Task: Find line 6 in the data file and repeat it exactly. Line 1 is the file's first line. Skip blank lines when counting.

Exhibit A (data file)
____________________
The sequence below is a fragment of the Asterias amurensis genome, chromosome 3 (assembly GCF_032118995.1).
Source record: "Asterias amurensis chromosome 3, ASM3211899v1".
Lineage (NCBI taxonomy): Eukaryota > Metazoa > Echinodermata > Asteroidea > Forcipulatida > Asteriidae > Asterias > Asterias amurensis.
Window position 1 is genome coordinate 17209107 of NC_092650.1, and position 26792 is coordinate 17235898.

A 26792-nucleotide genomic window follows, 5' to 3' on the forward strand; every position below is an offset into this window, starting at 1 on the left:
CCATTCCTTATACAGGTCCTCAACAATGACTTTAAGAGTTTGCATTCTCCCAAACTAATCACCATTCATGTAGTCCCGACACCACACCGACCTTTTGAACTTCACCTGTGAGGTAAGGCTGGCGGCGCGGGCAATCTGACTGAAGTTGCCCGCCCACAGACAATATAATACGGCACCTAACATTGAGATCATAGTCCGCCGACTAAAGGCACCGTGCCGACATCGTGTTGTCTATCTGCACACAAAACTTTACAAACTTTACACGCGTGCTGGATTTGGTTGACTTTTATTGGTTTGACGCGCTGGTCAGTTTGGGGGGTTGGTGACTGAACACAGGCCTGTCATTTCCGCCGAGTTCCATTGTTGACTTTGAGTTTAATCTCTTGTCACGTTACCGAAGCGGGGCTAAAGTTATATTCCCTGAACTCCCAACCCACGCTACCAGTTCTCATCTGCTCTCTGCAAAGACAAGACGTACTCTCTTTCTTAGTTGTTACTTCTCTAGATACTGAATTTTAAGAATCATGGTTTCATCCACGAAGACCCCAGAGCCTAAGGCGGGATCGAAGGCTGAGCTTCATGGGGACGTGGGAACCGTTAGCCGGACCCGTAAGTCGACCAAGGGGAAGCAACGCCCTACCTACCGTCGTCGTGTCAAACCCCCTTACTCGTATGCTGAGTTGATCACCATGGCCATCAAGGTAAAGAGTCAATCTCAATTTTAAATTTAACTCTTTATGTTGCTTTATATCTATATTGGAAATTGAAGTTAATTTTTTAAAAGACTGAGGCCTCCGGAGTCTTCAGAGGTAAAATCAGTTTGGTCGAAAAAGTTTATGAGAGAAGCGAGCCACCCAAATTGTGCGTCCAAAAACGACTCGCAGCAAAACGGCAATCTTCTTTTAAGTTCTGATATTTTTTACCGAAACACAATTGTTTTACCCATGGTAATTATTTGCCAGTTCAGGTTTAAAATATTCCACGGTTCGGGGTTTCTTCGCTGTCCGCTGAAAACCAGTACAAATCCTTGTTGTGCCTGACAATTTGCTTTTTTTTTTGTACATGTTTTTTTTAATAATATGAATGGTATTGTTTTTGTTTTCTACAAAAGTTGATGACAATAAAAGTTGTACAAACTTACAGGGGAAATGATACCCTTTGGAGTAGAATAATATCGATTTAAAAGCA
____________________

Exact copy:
CCATTCCTTATACAGGTCCTCAACAATGACTTTAAGAGTTTGCATTCTCCCAAACTAATCACCATTCATGTAGTCCCGACACCACACCGACCTTTTGAACTTCACCTGTGAGGTAAGGCTGGCGGCGCGGGCAATCTGACTGAAGTTGCCCGCCCACAGACAATATAATACGGCACCTAACATTGAGATCATAGTCCGCCGACTAAAGGCACCGTGCCGACATCGTGTTGTCTATCTGCACACAAAACTTTACAAACTTTACACGCGTGCTGGATTTGGTTGACTTTTATTGGTTTGACGCGCTGGTCAGTTTGGGGGGTTGGTGACTGAACACAGGCCTGTCATTTCCGCCGAGTTCCATTGTTGACTTTGAGTTTAATCTCTTGTCACGTTACCGAAGCGGGGCTAAAGTTATATTCCCTGAACTCCCAACCCACGCTACCAGTTCTCATCTGCTCTCTGCAAAGACAAGACGTACTCTCTTTCTTAGTTGTTACTTCTCTAGATACTGAATTTTAAGAATCATGGTTTCATCCACGAAGACCCCAGAGCCTAAGGCGGGATCGAAGGCTGAGCTTCATGGGGACGTGGGAACCGTTAGCCGGACCCGTAAGTCGACCAAGGGGAAGCAACGCCCTACCTACCGTCGTCGTGTCAAACCCCCTTACTCGTATGCTGAGTTGATCACCATGGCCATCAAGGTAAAGAGTCAATCTCAATTTTAAATTTAACTCTTTATGTTGCTTTATATCTATATTGGAAATTGAAGTTAATTTTTTAAAAGACTGAGGCCTCCGGAGTCTTCAGAGGTAAAATCAGTTTGGTCGAAAAAGTTTATGAGAGAAGCGAGCCACCCAAATTGTGCGTCCAAAAACGACTCGCAGCAAAACGGCAATCTTCTTTTAAGTTCTGATATTTTTTACCGAAACACAATTGTTTTACCCATGGTAATTATTTGCCAGTTCAGGTTTAAAATATTCCACGGTTCGGGGTTTCTTCGCTGTCCGCTGAAAACCAGTACAAATCCTTGTTGTGCCTGACAATTTGCTTTTTTTTTTGTACATGTTTTTTTTAATAATATGAATGGTATTGTTTTTGTTTTCTACAAAAGTTGATGACAATAAAAGTTGTACAAACTTACAGGGGAAATGATACCCTTTGGAGTAGAATAATATCGATTTAAAAGCA